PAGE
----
Berlin-Spandau Prison

Categories: Sightseeing, Cultural and History

Kriegsverbrechergefängnis Spandau entrance
Kriegsverbrechergefängnis Spandau entrance

[ source: Wikipedia]

The colorful history of the Spandau Prison in Berlin (Berlin vacation rentals | Berlin travel guide) covers almost a century in time. Constructed in the Spandau borough of Berlin in 1876, the prison was originally a military detention center. It was subsequently used for civilian prisoners starting in 1919 and had a capacity of 600 inmates. In the 1930s, Berlin-Spandau (Berlin-Spandau vacation rentals | Berlin-Spandau travel guide) Prison became a holding area for the enemies of the Nazis. The Gestapo tortured and abused those held here. After the first concentration camps were opened in 1933, those held by the Nazis in "protective custody" in Spandau were transferred to a camp.

After World War II, the Berlin-Spandau Prison was operated by the Four-Power Authorities to house Nazi war criminals convicted at the Nuremberg (Nuremberg vacation rentals | Nuremberg travel guide) Trials. Although the Four Powers anticipated housing several hundred individuals in Spandau Prison, this never became a reality. Only seven war criminals were held here: Karl Doenitz (10 years), Konstantin von Neurath (15), Baldur von Schirach (20), Albert Speer (20), Erich Raeder (life), Walter Funk (life), and Rudolf Hess (life). Only four of the seven prisoners served full sentences, since the other three were released due to poor health. Spandau offered the use of a garden to the prisoners, which became the highlight of their lives while there. This was especially true for the architect Speer, who was allowed to create an elaborate landscape complete with intricate beds and winding paths. Between 1966 and 1987, Hess was the only inmate in the Spandau Prison. His sole companion during these two decades was the prison warden, who became friends with Hess. In 1987, Hess died in what was ruled a suicide at the prison.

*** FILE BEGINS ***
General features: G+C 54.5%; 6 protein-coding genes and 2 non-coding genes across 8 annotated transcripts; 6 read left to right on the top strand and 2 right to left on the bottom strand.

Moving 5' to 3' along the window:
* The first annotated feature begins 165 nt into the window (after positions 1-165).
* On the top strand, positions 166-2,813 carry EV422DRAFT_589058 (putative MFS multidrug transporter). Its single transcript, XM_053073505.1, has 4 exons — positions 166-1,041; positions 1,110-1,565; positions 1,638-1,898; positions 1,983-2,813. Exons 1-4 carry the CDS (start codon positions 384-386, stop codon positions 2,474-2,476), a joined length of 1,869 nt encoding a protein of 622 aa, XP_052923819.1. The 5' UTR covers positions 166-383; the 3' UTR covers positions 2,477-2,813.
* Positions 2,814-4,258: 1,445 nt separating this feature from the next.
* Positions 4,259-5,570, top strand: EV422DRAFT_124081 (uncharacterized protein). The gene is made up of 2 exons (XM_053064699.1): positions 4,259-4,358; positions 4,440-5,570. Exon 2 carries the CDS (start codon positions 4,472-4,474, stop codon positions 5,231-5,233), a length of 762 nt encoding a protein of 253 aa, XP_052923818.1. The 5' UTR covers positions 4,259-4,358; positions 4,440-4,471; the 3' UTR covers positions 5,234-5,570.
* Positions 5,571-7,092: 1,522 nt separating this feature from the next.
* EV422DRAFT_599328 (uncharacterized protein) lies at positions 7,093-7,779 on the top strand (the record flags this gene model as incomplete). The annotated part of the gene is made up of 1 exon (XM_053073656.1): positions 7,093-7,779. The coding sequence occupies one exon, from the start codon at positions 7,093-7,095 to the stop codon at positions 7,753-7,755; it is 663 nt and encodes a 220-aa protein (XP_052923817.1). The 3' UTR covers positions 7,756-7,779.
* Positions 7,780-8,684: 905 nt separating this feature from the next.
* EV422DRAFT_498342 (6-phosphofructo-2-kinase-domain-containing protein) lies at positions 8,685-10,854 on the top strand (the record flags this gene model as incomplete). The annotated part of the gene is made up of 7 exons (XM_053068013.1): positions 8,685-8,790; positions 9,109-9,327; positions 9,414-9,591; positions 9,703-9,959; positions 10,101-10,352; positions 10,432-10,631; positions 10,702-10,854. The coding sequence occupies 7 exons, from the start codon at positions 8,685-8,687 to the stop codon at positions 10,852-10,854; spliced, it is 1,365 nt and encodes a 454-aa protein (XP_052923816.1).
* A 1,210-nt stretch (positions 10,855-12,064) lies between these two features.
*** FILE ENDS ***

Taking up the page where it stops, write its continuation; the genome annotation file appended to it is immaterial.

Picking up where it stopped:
After Hess's death, the decision was made demolish the Berlin-Spandau Prison to keep the site from becoming a Neo-Nazi shrine. The site was converted to a parking lot and a shopping center to obliterate all signs of the structure from the landscape. All materials from the prison were ground to powder and were either dropped into the North Sea or buried at the RAF Gatow air base.

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About this Article

Rachel Hildebrandt

This travel guide has been written by Rachel Hildebrandt.

Starting with her first trip to Germany at the age of 16, Rachel has traveled, worked, and studied in Germany extensively. Although her first encounter with German culture was in Lower Saxony, since that time the focus of her subsequent work as a freelance historian and translator has shifted eastward. Building on her graduate studies in Dresden, Rachel has worked for a variety of German foundations as a historian and translator, and is currently pursuing research pertaining to the Sorbs in Lusatia (eastern Saxony).

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Location: Niederneuendorfer Allee 140-150, 13587 Berlin, Germany

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